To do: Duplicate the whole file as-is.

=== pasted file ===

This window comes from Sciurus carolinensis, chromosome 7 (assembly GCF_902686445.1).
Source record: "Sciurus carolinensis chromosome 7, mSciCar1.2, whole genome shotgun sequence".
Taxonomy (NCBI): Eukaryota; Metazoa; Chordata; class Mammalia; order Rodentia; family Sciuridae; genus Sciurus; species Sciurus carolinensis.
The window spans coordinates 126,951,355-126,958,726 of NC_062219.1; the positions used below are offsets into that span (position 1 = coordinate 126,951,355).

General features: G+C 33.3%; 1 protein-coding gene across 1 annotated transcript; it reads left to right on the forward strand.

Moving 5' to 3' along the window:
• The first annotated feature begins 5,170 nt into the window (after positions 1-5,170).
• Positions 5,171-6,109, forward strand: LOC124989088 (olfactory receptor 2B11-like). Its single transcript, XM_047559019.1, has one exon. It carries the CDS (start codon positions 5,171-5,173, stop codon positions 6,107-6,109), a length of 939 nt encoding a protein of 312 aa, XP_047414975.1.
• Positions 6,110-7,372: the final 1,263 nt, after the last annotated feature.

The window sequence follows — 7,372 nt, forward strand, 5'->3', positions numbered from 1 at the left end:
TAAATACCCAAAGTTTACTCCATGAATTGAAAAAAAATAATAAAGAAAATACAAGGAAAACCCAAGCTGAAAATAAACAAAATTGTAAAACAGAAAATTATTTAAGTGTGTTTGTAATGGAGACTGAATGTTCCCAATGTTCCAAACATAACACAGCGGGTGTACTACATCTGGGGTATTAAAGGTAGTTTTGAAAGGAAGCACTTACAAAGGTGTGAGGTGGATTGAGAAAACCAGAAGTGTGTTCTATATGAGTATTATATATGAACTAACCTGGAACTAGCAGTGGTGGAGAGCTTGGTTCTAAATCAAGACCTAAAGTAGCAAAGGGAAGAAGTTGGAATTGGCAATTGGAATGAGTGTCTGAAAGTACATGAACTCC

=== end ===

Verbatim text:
This window comes from Sciurus carolinensis, chromosome 7 (assembly GCF_902686445.1).
Source record: "Sciurus carolinensis chromosome 7, mSciCar1.2, whole genome shotgun sequence".
Taxonomy (NCBI): Eukaryota; Metazoa; Chordata; class Mammalia; order Rodentia; family Sciuridae; genus Sciurus; species Sciurus carolinensis.
The window spans coordinates 126,951,355-126,958,726 of NC_062219.1; the positions used below are offsets into that span (position 1 = coordinate 126,951,355).

General features: G+C 33.3%; 1 protein-coding gene across 1 annotated transcript; it reads left to right on the forward strand.

Moving 5' to 3' along the window:
• The first annotated feature begins 5,170 nt into the window (after positions 1-5,170).
• Positions 5,171-6,109, forward strand: LOC124989088 (olfactory receptor 2B11-like). Its single transcript, XM_047559019.1, has one exon. It carries the CDS (start codon positions 5,171-5,173, stop codon positions 6,107-6,109), a length of 939 nt encoding a protein of 312 aa, XP_047414975.1.
• Positions 6,110-7,372: the final 1,263 nt, after the last annotated feature.

The window sequence follows — 7,372 nt, forward strand, 5'->3', positions numbered from 1 at the left end:
TAAATACCCAAAGTTTACTCCATGAATTGAAAAAAAATAATAAAGAAAATACAAGGAAAACCCAAGCTGAAAATAAACAAAATTGTAAAACAGAAAATTATTTAAGTGTGTTTGTAATGGAGACTGAATGTTCCCAATGTTCCAAACATAACACAGCGGGTGTACTACATCTGGGGTATTAAAGGTAGTTTTGAAAGGAAGCACTTACAAAGGTGTGAGGTGGATTGAGAAAACCAGAAGTGTGTTCTATATGAGTATTATATATGAACTAACCTGGAACTAGCAGTGGTGGAGAGCTTGGTTCTAAATCAAGACCTAAAGTAGCAAAGGGAAGAAGTTGGAATTGGCAATTGGAATGAGTGTCTGAAAGTACATGAACTCC